28. Ruben Hinojosa - Education and the Workforce Subcommittee on Higher Education and Workforce Training
29. Rush Holt - Natural Resources Subcommittee on Energy and Mineral Resources
30. Sheila Jackson Lee - Homeland Security Subcommittee on Border, Maritime Security
31. Marcy Kaptur - Appropriations Subcommittee on Energy and Water Development
32. Bill Keating - Foreign Affairs: Subcommittee on Europe, Eurasia and Emerging Threats
33. Ann Kirkpatrick – Veterans’ Affairs Subcommittee on Oversight and Investigations
34. Jim Langevin - Armed Services Subcommittee on Intelligence, Emerging Threats and Capabilities
35. John Lewis – Ways and Means Subcommittee on Oversight
36. Daniel Lipinski - Science and Technology Subcommittee on Research
37. Zoe Lofgren - Judiciary Subcommittee on Immigration and Border Security
38. Nita Lowey - Appropriations Subcommittee on State, Foreign Operations, and Related Programs
39. Stephen Lynch - Oversight and Government Reform Subcommittee on Federal Workforce, U.S. Postal Service and the Census
40. Daniel Maffei - Science, Space and Technology Subcommittee on Oversight
41. Carolyn Maloney – Financial Services Subcommittee on Capital Markets and Government Sponsored Enterprises
42. Carolyn McCarthy - Education and the Workforce Subcommittee on Early Childhood. Elementary and Secondary Education
43. Jim McDermott – Ways and Means Subcommittee on Health
44. Jim McGovern - Rules Subcommittee on Rules and Organization of the House
45. Mike McIntyre - Armed Services Subcommittee on Seapower and Projection Forces
46. Grace Meng - Small Business Subcommittee on Contracting and Workforce
47. Patrick Murphy – Small Business Subcommittee on Agricultures, Energy and Trade
48. Jerry Nadler - Judiciary Subcommittee on Constitution and Civil Justice
49. Grace Napolitano - Natural Resources Subcommittee on Water and Power
50. Eleanor Holmes Norton - Transportation and Infrastructure Subcommittee on Highways and Transit
51. Frank Pallone - Energy and Commerce Subcommittee on Health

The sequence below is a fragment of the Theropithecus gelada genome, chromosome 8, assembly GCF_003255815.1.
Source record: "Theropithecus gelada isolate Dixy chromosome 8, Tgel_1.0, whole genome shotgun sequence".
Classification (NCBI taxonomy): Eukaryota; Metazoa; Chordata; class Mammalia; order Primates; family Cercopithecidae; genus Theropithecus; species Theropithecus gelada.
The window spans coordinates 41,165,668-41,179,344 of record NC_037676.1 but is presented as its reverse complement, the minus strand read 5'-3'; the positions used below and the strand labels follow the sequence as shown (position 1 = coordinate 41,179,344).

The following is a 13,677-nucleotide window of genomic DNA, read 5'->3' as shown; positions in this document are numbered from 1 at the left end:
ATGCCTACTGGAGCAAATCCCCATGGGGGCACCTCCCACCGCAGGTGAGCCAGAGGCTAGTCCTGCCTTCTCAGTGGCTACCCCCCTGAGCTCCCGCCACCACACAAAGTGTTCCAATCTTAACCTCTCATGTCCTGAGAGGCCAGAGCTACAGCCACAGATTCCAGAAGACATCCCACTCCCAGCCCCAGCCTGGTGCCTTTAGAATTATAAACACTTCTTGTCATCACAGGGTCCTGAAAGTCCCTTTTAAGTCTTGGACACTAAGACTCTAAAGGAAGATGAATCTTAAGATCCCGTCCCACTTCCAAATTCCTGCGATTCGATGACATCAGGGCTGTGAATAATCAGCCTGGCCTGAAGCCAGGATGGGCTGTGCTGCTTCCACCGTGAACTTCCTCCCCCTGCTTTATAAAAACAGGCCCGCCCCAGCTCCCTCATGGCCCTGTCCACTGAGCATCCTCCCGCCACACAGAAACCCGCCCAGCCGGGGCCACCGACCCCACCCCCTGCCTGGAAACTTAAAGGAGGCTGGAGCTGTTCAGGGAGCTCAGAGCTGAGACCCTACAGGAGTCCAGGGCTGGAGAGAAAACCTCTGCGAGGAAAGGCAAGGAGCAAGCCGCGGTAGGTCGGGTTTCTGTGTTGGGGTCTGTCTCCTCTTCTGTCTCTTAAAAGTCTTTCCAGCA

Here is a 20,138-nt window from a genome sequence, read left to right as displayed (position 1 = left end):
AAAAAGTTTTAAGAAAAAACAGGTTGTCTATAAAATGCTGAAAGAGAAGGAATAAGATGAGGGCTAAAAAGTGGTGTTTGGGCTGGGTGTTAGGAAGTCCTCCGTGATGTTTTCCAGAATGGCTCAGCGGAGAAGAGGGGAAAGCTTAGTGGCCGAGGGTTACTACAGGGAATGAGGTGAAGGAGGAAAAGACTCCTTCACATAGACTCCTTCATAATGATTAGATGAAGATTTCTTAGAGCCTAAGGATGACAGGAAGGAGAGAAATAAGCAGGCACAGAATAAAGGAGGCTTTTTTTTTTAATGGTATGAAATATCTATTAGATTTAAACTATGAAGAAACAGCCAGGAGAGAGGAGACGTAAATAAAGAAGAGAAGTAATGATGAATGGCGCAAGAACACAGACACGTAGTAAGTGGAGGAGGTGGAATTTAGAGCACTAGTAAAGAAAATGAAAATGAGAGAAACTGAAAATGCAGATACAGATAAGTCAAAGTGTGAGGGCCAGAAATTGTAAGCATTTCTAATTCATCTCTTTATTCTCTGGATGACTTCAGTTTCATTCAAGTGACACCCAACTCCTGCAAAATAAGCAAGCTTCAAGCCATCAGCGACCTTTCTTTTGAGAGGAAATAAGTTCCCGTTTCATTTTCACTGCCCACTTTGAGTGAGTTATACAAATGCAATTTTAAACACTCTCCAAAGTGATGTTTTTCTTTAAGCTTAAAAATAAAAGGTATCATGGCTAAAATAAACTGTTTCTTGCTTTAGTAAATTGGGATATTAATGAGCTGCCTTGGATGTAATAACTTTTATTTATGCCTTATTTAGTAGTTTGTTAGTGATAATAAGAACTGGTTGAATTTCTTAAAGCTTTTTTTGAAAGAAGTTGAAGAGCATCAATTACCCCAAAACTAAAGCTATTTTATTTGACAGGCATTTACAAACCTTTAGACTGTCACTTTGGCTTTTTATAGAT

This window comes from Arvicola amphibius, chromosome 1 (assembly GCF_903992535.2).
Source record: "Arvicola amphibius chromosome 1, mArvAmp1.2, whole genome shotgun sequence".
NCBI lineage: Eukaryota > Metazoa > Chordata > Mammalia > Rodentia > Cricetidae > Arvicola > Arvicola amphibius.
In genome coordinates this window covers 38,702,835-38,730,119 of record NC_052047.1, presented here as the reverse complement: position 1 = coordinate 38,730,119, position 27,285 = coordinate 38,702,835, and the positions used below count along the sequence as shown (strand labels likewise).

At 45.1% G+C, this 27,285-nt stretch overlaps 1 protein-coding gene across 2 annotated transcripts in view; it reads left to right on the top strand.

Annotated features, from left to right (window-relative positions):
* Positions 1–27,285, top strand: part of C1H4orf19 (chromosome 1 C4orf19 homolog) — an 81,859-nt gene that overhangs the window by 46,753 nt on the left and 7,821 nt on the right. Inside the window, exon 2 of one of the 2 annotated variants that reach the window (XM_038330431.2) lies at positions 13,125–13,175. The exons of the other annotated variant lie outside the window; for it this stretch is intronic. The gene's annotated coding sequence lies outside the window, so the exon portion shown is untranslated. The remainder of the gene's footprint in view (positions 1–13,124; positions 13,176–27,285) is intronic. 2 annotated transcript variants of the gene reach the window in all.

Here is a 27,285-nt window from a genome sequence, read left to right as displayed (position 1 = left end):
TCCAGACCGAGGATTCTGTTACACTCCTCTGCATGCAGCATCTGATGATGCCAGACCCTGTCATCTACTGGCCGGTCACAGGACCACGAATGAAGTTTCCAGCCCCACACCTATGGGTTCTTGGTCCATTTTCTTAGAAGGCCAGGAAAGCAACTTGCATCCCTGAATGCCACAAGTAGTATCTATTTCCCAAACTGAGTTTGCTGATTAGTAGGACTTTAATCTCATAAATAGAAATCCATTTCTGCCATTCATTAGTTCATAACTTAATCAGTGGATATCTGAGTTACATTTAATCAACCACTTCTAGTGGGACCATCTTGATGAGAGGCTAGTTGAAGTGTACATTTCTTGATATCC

52. Ed Pastor - Appropriations Subcommittee on Transportation, Housing and Urban Development
53. Donald Payne, Jr. - Homeland Security Subcommittee on Emergency Preparedness, Response and Communications
54. Bobby Rush - Energy and Commerce Subcommittee on Energy and Power
55. Loretta Sanchez - Armed Services Subcommittee on Tactical Air and Land Forces
56. Jan Schakowsky - Energy and Commerce Subcommittee on Commerce, Manufacturing and Trade
57. Bobby Scott - Homeland Security Subcommittee on Crime, Terrorism, Homeland Security and Investigations
58. David Scott - Agriculture Subcommittee on General Farm Commodities and Risk Management
59. Albio Sires - Foreign Affairs Subcommittee on the Western Hemisphere
60. Kurt Schrader - Agriculture Subcommittee on Horticulture, Research, Biotechnology and Foreign Agriculture
61. José Serrano - Appropriations Subcommittee on Financial Services and General Government
62. Brad Sherman - Foreign Affairs Subcommittee on Terrorism, Nonproliferation and Trade
63. Jackie Speier - Oversight and Government Reform Subcommittee on Energy Policy, Healthcare, and Entitlements
64. Eric Swalwell – Science, Space and Technology Subcommittee on Energy
65. Mark Takano - Veterans’ Affairs Subcommittee on Economic Opportunity
66. John Tierney - Oversight and Government Reform Subcommittee on National Security
67. Dina Titus – Veterans’ Affairs Subcommittee on Disability Assistance and Memorial Affairs
68. Paul Tonko - Energy and Commerce Subcommittee on Environment and the Economy
69. Niki Tsongas - Armed Services Subcommittee on Oversight and Investigations
70. Pete Visclosky - Appropriations Subcommittee on Defense
71. Tim Walz – Agriculture Subcommittee on Conservation, Energy and Forestry
72. Frederica Wilson - Committee on Science, Space and Technology Subcommittee